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Qualcomm working on handheld TV for FLO TV


August 26, 2009

A concept rendering of the FLO TV Personal TV

A concept rendering of the FLO TV Personal TV

Qualcomm is reportedly working on a new portable digital TV called the FLO TV Personal Television, or PTV. The iPhone-sized device will be used to tune into broadcasts on Qualcomm’s FLO TV terrestrial digital TV service and could mark a departure for a company that rarely introduces hardware itself.

FLO TV capable mobile phones have started appearing from Samsung, LG and Motorola, but the FLO TV PTV would apparently be a dedicated TV with built-in stereo speakers, capacitive touchscreen display with a swipe and gesture-driven user interface, and 4GB of memory – although it’s unclear whether the device will be capable of playing back video files, so the 4GB could be intended for storing music. The battery should provide enough power for 300 hours of standby, 5 hours of TV viewing, or 15 hours of music.

Unlike download services such as iTunes or 3G-based IPTV services that chew through bandwidth, FLO TV is a subscription-based service that allows U.S. users to view live broadcast mobile digital TV on mobile devices. The technology provides better image quality and avoids the buffering and network congestion inherent with streaming video.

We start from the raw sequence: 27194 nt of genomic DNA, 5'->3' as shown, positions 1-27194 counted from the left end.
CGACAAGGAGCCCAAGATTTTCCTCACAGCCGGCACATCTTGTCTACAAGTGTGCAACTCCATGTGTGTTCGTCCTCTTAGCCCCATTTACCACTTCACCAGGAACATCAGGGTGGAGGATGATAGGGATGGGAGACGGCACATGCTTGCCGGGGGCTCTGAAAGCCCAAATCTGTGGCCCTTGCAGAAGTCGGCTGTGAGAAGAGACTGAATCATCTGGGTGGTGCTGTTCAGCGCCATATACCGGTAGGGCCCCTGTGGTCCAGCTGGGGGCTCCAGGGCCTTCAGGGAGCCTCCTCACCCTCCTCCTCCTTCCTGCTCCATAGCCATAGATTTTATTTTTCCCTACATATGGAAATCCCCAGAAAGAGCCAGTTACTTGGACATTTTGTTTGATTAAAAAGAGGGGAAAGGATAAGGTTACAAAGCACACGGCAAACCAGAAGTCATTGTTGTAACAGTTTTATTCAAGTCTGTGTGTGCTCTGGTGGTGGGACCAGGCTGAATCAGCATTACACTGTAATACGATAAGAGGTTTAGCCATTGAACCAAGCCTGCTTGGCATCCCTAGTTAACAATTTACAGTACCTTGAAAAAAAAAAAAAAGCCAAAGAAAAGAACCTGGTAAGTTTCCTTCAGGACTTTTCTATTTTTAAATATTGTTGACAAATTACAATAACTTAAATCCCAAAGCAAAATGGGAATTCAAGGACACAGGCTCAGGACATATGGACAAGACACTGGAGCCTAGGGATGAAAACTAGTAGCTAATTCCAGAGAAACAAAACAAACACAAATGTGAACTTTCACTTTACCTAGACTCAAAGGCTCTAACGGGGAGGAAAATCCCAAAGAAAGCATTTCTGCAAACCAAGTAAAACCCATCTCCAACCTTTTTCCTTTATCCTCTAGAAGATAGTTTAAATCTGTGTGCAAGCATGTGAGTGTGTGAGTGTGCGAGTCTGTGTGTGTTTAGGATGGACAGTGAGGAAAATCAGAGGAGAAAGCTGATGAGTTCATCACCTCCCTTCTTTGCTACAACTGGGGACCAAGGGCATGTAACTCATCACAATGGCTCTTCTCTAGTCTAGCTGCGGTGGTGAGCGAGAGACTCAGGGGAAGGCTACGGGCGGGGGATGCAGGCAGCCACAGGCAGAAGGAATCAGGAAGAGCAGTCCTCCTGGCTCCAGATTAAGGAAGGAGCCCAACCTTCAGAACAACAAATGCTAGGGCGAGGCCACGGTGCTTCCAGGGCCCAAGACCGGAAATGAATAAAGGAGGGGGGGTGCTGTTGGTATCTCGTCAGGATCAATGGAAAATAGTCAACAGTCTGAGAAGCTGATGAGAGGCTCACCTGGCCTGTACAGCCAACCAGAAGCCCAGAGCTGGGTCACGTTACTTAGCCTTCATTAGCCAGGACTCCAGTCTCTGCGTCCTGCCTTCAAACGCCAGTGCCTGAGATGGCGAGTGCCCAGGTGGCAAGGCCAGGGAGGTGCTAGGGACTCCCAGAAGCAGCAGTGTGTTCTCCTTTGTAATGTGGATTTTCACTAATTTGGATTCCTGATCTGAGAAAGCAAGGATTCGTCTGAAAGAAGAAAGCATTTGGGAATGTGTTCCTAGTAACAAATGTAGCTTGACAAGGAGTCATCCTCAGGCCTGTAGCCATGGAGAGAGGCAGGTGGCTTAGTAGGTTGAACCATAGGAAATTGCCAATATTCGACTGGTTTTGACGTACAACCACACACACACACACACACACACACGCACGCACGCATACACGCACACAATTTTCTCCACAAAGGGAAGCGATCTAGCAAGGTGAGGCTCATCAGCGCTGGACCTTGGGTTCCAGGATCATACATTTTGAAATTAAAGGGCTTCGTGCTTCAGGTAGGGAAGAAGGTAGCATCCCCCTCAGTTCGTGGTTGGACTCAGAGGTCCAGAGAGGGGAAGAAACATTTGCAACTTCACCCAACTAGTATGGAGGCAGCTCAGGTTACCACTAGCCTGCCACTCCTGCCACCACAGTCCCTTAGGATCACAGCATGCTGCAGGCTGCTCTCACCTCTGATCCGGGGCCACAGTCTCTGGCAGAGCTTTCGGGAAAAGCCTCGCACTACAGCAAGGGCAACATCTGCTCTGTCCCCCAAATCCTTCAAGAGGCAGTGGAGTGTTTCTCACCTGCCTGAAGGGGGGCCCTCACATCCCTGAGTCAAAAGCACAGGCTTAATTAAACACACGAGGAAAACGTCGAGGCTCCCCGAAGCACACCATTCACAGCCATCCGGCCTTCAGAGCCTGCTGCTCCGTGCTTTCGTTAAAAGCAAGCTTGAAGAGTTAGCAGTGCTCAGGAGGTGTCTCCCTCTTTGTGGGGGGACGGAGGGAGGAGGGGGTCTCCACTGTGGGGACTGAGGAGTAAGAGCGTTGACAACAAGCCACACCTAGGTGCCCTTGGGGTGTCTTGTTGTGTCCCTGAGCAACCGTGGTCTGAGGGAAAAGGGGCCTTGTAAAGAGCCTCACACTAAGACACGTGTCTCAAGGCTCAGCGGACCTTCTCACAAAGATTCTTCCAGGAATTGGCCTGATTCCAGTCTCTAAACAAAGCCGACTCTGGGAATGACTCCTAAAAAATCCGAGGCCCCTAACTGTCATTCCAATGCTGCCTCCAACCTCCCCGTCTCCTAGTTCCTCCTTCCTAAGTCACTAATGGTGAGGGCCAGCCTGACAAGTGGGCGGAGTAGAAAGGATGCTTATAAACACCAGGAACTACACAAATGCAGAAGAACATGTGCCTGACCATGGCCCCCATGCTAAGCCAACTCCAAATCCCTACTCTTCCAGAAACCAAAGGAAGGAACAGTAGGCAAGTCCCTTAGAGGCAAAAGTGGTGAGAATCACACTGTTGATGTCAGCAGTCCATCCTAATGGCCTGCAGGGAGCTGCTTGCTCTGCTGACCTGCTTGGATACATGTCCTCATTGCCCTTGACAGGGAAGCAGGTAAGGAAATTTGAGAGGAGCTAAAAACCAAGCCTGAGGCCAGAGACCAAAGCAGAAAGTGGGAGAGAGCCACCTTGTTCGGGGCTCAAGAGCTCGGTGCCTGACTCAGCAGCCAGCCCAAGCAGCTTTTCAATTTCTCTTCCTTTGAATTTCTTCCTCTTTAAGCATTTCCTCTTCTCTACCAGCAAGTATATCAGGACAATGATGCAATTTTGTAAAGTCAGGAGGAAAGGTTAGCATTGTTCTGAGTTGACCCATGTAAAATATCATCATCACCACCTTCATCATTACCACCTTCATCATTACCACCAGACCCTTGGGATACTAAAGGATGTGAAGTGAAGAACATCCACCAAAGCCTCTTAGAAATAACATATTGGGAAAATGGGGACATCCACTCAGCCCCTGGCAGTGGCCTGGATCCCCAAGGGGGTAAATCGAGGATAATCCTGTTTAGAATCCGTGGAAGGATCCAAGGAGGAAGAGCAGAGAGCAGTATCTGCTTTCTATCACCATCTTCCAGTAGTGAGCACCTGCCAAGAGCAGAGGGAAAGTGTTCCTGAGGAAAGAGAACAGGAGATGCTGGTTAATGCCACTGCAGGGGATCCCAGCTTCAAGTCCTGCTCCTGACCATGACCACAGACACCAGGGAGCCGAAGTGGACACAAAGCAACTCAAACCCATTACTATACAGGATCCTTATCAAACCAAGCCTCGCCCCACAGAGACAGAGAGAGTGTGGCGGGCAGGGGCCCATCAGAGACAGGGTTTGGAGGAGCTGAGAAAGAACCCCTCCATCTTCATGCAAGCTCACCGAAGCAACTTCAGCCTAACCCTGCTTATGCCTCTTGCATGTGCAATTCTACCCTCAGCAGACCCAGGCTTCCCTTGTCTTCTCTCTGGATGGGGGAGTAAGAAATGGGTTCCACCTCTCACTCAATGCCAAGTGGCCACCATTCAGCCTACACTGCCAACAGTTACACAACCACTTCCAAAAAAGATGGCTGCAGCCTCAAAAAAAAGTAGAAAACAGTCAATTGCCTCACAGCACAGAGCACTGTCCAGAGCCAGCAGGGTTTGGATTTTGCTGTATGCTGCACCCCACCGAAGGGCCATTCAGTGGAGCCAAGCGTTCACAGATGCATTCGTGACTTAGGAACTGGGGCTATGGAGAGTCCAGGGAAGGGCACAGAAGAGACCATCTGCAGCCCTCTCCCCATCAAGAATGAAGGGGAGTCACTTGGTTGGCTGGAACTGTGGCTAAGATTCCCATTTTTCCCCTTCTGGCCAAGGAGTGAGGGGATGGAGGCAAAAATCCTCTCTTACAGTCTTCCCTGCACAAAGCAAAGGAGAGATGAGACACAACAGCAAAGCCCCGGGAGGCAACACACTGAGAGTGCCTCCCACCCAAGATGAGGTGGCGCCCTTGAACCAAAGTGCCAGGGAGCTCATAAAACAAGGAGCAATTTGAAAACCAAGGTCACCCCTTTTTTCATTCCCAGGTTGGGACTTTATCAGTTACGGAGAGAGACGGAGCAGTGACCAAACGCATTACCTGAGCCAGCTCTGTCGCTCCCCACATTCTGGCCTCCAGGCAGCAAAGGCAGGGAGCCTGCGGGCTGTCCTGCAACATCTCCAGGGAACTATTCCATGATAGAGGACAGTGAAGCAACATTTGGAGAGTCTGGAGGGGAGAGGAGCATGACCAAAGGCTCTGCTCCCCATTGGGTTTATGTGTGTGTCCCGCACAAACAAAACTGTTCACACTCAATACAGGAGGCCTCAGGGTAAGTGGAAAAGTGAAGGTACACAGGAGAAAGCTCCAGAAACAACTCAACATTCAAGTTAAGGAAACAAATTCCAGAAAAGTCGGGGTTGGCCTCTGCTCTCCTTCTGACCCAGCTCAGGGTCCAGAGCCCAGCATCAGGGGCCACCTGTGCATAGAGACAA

Also referred to as MediaFLO, FLO TV is a competitor to the European DVB-H, Korean T-DMB, and Japanese 1seg standards. Mobile digital TV has been relatively successful in Japan and Korea, but uptake in the U.S. has been hampered due to the additional cost on top of a data plan and a lack of desirable FLO TV capable devices. Qualcomm might be looking to rectify both problems with the new unit.

Qualcomm hasn't officially announced the FLO TV Personal TV, so stay tuned for pricing and availability details.

Source: gdgt via ubergizmo

About the Author
Darren Quick Darren's love of technology started in primary school with a Nintendo Game & Watch Donkey Kong (still functioning) and a Commodore VIC 20 computer (not still functioning). In high school he upgraded to a 286 PC, and he's been following Moore's law ever since. This love of technology continued through a number of university courses and crappy jobs until 2008, when his interests found a home at Gizmag.   All articles by Darren Quick
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